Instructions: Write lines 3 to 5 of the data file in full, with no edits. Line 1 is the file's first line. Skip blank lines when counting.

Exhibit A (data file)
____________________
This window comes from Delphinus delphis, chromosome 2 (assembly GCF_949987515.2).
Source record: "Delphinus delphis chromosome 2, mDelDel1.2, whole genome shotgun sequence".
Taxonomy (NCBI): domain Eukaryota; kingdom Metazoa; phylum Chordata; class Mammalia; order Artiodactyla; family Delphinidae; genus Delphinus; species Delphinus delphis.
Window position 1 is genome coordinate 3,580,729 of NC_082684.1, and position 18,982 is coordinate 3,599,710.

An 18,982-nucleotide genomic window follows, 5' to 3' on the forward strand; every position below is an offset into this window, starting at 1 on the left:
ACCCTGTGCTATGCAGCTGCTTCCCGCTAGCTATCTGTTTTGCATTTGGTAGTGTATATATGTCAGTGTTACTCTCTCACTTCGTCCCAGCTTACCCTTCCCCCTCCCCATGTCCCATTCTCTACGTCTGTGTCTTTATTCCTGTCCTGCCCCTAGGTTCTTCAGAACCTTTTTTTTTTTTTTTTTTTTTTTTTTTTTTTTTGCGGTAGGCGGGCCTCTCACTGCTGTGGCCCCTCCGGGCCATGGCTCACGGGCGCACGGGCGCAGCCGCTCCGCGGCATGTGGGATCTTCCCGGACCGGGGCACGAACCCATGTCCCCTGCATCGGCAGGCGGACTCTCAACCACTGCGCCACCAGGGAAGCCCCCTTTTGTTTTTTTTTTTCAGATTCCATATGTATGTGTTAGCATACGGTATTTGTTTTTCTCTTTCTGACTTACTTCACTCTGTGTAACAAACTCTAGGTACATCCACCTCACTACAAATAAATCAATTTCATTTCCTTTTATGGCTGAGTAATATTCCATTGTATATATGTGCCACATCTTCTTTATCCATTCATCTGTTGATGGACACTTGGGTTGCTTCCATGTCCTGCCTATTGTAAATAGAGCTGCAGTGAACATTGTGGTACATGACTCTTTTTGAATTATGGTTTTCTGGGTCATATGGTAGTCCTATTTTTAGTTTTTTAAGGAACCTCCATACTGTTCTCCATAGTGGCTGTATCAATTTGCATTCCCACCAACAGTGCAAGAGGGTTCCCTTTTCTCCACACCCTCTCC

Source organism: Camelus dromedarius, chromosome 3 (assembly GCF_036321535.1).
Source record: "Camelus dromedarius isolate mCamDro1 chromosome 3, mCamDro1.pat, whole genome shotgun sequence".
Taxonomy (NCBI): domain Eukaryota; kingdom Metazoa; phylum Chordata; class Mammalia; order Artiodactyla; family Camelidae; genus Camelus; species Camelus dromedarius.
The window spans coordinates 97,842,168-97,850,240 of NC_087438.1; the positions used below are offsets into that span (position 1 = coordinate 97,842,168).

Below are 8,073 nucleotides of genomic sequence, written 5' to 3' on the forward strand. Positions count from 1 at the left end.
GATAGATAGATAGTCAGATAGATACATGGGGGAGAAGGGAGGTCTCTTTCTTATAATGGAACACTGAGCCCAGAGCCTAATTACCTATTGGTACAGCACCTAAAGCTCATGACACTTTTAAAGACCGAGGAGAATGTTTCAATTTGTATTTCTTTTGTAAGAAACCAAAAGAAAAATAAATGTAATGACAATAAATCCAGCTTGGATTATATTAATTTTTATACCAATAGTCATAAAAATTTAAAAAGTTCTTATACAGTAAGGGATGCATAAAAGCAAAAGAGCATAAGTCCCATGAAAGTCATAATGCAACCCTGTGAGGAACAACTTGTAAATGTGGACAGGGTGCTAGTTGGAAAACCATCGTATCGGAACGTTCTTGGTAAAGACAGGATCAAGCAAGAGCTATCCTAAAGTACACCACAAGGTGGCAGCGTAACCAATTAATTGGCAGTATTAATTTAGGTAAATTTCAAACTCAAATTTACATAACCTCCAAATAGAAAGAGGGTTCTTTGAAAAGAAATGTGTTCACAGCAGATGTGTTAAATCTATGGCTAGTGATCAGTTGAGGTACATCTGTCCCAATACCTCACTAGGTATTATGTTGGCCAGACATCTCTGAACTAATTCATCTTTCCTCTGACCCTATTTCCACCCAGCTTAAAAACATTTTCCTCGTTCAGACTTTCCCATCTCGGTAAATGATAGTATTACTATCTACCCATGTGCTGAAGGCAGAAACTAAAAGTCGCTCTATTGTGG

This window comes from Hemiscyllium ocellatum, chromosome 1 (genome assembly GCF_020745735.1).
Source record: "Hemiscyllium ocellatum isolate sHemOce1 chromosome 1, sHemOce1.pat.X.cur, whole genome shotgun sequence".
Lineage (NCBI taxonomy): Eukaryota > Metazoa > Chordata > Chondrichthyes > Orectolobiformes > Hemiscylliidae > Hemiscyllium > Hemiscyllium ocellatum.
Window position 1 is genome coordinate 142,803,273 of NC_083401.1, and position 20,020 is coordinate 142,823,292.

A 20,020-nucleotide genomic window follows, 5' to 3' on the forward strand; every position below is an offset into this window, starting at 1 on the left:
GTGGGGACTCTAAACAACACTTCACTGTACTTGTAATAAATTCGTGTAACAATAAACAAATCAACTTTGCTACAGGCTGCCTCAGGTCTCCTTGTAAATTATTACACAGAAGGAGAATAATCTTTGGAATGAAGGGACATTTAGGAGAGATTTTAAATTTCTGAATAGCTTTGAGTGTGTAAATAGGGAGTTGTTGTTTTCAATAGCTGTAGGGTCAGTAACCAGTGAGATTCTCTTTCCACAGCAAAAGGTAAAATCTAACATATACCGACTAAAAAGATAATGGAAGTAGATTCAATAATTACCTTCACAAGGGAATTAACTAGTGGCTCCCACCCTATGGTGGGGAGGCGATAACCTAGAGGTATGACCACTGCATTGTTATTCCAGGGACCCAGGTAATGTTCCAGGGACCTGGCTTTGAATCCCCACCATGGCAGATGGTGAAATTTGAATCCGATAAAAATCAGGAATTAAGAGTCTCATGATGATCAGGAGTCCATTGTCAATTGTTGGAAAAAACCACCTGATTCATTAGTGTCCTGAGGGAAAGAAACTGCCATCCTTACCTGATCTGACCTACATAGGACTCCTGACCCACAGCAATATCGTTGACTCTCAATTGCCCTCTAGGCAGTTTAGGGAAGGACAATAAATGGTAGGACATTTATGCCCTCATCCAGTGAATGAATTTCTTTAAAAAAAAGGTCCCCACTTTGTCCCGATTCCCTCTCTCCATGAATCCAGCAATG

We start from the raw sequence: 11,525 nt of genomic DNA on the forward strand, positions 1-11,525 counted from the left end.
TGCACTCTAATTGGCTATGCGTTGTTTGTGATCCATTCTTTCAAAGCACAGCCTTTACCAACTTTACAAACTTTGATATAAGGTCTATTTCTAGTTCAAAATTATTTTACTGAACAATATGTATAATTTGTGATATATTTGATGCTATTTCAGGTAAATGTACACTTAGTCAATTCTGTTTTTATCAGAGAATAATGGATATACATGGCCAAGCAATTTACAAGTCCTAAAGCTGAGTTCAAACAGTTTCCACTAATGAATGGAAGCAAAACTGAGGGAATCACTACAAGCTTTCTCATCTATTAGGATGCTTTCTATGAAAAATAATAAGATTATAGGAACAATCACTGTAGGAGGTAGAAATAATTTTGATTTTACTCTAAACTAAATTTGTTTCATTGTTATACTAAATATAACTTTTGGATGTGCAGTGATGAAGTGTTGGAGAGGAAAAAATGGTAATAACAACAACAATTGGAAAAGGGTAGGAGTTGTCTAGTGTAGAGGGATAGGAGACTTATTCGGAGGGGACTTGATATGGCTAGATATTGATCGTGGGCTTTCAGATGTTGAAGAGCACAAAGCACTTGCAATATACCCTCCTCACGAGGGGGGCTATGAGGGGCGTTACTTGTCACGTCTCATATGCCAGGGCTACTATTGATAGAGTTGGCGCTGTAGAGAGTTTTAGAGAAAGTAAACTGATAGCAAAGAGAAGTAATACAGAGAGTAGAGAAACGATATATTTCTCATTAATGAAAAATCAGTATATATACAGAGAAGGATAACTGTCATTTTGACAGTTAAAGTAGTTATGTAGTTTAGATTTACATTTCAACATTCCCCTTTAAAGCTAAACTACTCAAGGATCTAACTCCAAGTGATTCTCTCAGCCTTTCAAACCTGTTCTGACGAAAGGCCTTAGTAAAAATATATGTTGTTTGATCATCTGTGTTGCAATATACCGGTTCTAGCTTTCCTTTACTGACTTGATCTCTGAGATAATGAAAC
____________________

Taxonomy (NCBI): domain Eukaryota; kingdom Metazoa; phylum Chordata; class Mammalia; order Artiodactyla; family Delphinidae; genus Delphinus; species Delphinus delphis.
Window position 1 is genome coordinate 3,580,729 of NC_082684.1, and position 18,982 is coordinate 3,599,710.

An 18,982-nucleotide genomic window follows, 5' to 3' on the forward strand; every position below is an offset into this window, starting at 1 on the left: